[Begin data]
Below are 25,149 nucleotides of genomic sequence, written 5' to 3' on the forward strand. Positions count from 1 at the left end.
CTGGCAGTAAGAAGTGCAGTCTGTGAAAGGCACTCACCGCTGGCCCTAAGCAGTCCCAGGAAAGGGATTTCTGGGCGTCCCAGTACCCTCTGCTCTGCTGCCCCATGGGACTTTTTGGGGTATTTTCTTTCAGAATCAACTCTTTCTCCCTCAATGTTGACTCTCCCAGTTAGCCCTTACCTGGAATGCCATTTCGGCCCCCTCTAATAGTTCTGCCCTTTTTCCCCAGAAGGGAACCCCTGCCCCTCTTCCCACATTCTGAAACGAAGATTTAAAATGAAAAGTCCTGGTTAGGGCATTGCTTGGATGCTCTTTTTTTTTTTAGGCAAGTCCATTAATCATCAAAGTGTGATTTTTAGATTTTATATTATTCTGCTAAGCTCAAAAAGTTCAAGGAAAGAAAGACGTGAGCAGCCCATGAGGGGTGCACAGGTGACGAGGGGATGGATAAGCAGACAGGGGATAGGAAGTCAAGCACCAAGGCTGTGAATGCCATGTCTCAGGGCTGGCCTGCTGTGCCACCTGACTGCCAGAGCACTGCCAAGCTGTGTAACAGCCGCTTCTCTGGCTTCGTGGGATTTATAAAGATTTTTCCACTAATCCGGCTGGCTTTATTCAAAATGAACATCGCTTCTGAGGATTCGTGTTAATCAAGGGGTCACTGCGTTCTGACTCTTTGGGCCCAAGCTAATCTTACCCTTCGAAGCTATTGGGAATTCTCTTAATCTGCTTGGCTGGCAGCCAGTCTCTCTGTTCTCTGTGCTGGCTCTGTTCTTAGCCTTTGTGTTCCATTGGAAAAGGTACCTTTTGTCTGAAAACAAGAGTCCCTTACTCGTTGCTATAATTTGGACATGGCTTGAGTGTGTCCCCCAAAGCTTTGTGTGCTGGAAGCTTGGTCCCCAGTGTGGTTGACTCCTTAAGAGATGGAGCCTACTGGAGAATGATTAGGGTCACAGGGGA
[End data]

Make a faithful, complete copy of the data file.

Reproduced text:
Below are 25,149 nucleotides of genomic sequence, written 5' to 3' on the forward strand. Positions count from 1 at the left end.
CTGGCAGTAAGAAGTGCAGTCTGTGAAAGGCACTCACCGCTGGCCCTAAGCAGTCCCAGGAAAGGGATTTCTGGGCGTCCCAGTACCCTCTGCTCTGCTGCCCCATGGGACTTTTTGGGGTATTTTCTTTCAGAATCAACTCTTTCTCCCTCAATGTTGACTCTCCCAGTTAGCCCTTACCTGGAATGCCATTTCGGCCCCCTCTAATAGTTCTGCCCTTTTTCCCCAGAAGGGAACCCCTGCCCCTCTTCCCACATTCTGAAACGAAGATTTAAAATGAAAAGTCCTGGTTAGGGCATTGCTTGGATGCTCTTTTTTTTTTTAGGCAAGTCCATTAATCATCAAAGTGTGATTTTTAGATTTTATATTATTCTGCTAAGCTCAAAAAGTTCAAGGAAAGAAAGACGTGAGCAGCCCATGAGGGGTGCACAGGTGACGAGGGGATGGATAAGCAGACAGGGGATAGGAAGTCAAGCACCAAGGCTGTGAATGCCATGTCTCAGGGCTGGCCTGCTGTGCCACCTGACTGCCAGAGCACTGCCAAGCTGTGTAACAGCCGCTTCTCTGGCTTCGTGGGATTTATAAAGATTTTTCCACTAATCCGGCTGGCTTTATTCAAAATGAACATCGCTTCTGAGGATTCGTGTTAATCAAGGGGTCACTGCGTTCTGACTCTTTGGGCCCAAGCTAATCTTACCCTTCGAAGCTATTGGGAATTCTCTTAATCTGCTTGGCTGGCAGCCAGTCTCTCTGTTCTCTGTGCTGGCTCTGTTCTTAGCCTTTGTGTTCCATTGGAAAAGGTACCTTTTGTCTGAAAACAAGAGTCCCTTACTCGTTGCTATAATTTGGACATGGCTTGAGTGTGTCCCCCAAAGCTTTGTGTGCTGGAAGCTTGGTCCCCAGTGTGGTTGACTCCTTAAGAGATGGAGCCTACTGGAGAATGATTAGGGTCACAGGGGA